Neurofibrillary pathology composed of tau protein is a main correlate of cognitive impairment in patients with Alzheimer"s disease. Immunotherapy targeting pathological tau proteins is therefore a promising strategy for disease-modifying treatment of Alzheimer"s disease. We have developed an active vaccine, AADvac1, against pathological tau proteins and assessed it in a phase 1 trial.
We did a first-in-man, phase 1, 12 week, randomised, double-blind, placebo-controlled study of AADvac1 with a 12 week open-label extension in patients aged 50-85 years with mild-to-moderate Alzheimer"s disease at four centres in Austria. We randomly assigned patients with a computer-generated sequence in a 4:1 ratio overall to receive AADvac1 or placebo. They received three subcutaneous doses of AADvac1 or placebo from masked vaccine kits at monthly intervals, and then entered the open-label phase, in which all patients were allocated to AADvac1 treatment and received another three doses at monthly intervals. Patients, carers, and all involved with the trial were masked to treatment allocation. The primary endpoint was all-cause treatment-emergent adverse events, with separate analyses for injection site reactions and other adverse events. We include all patients who received at least one dose of AADvac1 in the safety assessment. Patients who had a positive IgG titre against the tau peptide component of AADvac1 at least once during the study were classified as responders. The first-in-man study is registered with EU Clinical Trials Register, number EudraCT 2012-003916-29, and ClinicalTrials.gov, number NCT01850238; the follow-up study, which is ongoing, is registered with EU Clinical Trials Register, number EudraCT 2013-004499-36, and ClinicalTrials.gov, number NCT02031198.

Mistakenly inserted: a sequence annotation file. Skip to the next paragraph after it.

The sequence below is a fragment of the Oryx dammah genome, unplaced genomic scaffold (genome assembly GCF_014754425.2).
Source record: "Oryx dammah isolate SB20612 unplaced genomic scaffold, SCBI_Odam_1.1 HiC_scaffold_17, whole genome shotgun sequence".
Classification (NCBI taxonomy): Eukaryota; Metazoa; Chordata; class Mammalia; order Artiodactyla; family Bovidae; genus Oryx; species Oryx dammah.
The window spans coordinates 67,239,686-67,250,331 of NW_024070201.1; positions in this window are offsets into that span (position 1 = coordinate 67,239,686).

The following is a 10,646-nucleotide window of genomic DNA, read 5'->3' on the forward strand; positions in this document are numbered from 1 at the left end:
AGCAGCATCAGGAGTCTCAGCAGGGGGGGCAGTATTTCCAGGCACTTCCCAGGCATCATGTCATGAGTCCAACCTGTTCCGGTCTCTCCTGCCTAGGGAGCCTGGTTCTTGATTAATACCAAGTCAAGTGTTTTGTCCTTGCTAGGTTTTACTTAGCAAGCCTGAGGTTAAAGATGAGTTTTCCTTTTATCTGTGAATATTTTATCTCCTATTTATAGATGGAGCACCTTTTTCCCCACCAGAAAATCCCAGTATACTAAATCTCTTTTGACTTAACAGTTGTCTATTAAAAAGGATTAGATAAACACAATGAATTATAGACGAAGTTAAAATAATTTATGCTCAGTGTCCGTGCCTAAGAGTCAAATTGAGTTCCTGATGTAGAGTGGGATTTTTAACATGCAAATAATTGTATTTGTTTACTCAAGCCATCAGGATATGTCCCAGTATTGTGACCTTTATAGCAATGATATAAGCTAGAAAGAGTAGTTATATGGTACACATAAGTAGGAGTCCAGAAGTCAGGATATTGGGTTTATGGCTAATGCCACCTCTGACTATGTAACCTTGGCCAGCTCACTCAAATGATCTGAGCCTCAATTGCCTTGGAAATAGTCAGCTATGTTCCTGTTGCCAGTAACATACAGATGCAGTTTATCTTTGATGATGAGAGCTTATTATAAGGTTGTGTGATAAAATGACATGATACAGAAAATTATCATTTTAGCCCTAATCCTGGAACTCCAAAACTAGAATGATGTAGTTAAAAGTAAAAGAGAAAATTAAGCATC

This study was done between June 9, 2013, and March 26, 2015. 30 patients were randomly assigned in the double-blind phase: 24 patients to the AADvac1 group and six to the placebo group. A total of 30 patients received AADvac1. Two patients withdrew because of serious adverse events. The most common adverse events were injection site reactions after administration (reported in 16 [53%] vaccinated patients [92 individual events]). No cases of meningoencephalitis or vasogenic oedema occurred after administration. One patient with pre-existing microhaemorrhages had newly occurring microhaemorrhages. Of 30 patients given AADvac1, 29 developed an IgG immune response. A geometric mean IgG antibody titre of 1:31415 was achieved. Baseline values of CD3+ CD4+ lymphocytes correlated with achieved antibody titres.
AADvac1 had a favourable safety profile and excellent immunogenicity in this first-in-man study. Further trials are needed to corroborate the safety assessment and to establish proof of clinical efficacy of AADvac1.
AXON Neuroscience SE.